And Breiman agrees:
I readily acknowledge that there are situations where a simple data model maybe useful and appropriate; for instance, if the science of the mechanism producing the data is well enough known to determine the model apart from estimating parameters. There are also situations of great complexity posing important issues and questions in which there is not enough data to resolve the questions to the accuracy desired. Simple models can then be useful in giving qualitative understanding, suggesting future research areas and the kind of additional data that needs to be gathered. At times, there is not enough data on which to base predictions; but policydecisions need to be made. In this case, constructing a model using whatever data exists, combined with scientific common sense and subject-matter knowledge, is a reasonable path...I agree [with the examples Cox cites].
In a way, this compromise is similar to my post about structural vs. reduced-form models - when you have solid, reliable structural theory or you need to make predictions about situations far away from the available data, use more theory. When you don't have reliable theory and you're considering only a small change from known situations, use less theory. This seems like a general principle that can be applied in any scientific field, at any level of analysis (though it requires plenty of judgment to put into practice, obviously).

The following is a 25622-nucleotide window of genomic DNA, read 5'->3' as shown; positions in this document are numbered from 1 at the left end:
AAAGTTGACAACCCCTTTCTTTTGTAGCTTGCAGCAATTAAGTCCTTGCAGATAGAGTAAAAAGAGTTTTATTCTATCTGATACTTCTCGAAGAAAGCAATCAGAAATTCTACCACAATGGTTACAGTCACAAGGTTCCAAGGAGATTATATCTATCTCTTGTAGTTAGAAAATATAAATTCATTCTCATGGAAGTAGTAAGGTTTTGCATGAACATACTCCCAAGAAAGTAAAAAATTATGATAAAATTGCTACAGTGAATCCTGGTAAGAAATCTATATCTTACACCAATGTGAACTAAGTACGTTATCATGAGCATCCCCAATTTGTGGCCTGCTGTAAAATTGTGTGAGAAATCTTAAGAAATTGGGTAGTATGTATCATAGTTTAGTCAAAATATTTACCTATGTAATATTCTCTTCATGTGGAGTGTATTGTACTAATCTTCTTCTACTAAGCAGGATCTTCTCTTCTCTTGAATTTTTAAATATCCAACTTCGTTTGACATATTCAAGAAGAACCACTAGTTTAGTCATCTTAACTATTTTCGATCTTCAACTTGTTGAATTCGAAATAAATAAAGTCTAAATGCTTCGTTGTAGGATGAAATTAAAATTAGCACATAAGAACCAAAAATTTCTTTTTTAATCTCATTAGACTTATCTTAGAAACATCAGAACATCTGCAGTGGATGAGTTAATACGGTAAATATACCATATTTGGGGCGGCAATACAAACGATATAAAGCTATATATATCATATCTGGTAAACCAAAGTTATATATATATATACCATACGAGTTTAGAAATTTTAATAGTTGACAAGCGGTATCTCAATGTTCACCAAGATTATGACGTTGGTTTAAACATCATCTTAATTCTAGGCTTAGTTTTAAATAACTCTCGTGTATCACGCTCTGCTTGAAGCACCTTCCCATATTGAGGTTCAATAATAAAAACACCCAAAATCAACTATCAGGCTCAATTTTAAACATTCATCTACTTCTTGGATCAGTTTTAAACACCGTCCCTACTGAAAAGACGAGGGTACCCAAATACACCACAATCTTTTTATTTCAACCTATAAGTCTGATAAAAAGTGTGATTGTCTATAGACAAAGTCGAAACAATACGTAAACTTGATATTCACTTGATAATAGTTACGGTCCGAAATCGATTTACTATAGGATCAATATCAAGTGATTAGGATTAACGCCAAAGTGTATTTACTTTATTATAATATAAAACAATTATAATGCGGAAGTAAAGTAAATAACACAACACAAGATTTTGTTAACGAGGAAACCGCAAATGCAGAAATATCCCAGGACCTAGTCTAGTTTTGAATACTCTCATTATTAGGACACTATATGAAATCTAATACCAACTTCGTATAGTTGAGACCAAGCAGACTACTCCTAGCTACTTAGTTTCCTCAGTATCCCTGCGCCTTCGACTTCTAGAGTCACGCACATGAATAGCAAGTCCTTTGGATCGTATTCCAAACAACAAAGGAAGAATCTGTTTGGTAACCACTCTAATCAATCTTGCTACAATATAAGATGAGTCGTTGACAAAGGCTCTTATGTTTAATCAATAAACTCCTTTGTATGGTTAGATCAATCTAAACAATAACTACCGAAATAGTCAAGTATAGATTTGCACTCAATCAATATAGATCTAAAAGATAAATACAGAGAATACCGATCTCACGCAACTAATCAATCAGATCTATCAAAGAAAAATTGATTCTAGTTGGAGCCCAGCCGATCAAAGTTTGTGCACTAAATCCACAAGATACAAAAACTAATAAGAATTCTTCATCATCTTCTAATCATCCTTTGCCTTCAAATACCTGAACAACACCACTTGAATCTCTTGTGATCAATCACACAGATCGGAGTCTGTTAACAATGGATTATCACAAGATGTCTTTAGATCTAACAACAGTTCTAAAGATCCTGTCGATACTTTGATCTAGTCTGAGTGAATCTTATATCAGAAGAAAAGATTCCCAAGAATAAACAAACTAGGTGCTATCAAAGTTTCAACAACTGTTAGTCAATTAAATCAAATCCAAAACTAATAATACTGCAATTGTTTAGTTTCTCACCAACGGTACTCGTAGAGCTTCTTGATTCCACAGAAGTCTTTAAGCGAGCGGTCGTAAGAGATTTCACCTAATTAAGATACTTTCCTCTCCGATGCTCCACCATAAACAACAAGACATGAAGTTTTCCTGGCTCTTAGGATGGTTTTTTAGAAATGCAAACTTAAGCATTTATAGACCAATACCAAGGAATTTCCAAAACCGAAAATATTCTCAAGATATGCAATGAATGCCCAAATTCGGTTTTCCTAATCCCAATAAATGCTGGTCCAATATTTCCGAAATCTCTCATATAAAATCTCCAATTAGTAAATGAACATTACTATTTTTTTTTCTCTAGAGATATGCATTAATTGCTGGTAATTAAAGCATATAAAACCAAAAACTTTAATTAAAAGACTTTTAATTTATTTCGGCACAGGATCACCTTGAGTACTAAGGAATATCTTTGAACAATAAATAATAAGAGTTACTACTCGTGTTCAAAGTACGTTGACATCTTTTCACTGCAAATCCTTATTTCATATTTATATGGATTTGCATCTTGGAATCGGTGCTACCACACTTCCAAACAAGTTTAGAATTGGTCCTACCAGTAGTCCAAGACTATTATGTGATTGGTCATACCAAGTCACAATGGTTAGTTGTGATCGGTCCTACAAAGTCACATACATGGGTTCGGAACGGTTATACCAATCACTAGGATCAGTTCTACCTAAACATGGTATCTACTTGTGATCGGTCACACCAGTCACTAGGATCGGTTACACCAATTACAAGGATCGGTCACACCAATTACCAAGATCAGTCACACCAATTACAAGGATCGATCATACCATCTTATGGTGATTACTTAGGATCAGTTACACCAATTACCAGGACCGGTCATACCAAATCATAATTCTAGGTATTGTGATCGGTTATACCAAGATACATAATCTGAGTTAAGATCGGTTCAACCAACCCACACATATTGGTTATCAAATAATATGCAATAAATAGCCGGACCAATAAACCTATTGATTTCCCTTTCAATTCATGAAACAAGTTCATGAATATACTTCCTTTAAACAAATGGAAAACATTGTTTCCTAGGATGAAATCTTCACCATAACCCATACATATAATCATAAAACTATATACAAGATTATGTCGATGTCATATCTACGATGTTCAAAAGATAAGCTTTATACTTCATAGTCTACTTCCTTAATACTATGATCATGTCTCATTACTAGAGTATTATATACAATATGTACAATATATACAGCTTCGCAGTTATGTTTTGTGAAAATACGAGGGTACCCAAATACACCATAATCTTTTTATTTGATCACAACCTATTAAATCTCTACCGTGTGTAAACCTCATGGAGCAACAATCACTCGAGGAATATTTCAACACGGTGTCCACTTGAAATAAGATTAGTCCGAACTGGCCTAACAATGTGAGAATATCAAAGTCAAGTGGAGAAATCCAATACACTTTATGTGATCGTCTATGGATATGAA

So it's cool to see other fields having the same debate, and (hopefully) coming to similar conclusions.

In fact, it's possible that another form of the "theory vs. data" debate could be happening within machine learning itself. Some types of machine learning are more interpretable, which means it's possible - though very hard - to open them up and figure out why they gave the correct answers, and maybe generalize from that. That allows you to figure out other situations where a technique can be expected to work well, or even to use insights gained from machine learning to allow the creation of good statistical models.

But deep learning, the technique that's blowing everything else away in a huge array of applications, tends to be the least interpretable of all - the blackest of all black boxes. Deep learning is just so damned deep - to use Efron's term, it just has so many knobs on it. Even compared to other machine learning techniques, it looks like a magic spell. I enjoyed this cartoon by Valentin Dalibard and Peter Petar Veličković (tweeted by Dendi Suhubdy):




Deep learning seems like the outer frontier of atheoretical, purely data-based analysis. It might even classify as a new type of scientific revolution - a whole new way for humans to understand and control their world. Deep learning might finally be the realization of the old dream of holistic science or complexity science - a way to step beyond reductionism by abandoning the need to understand what you're predicting and controlling.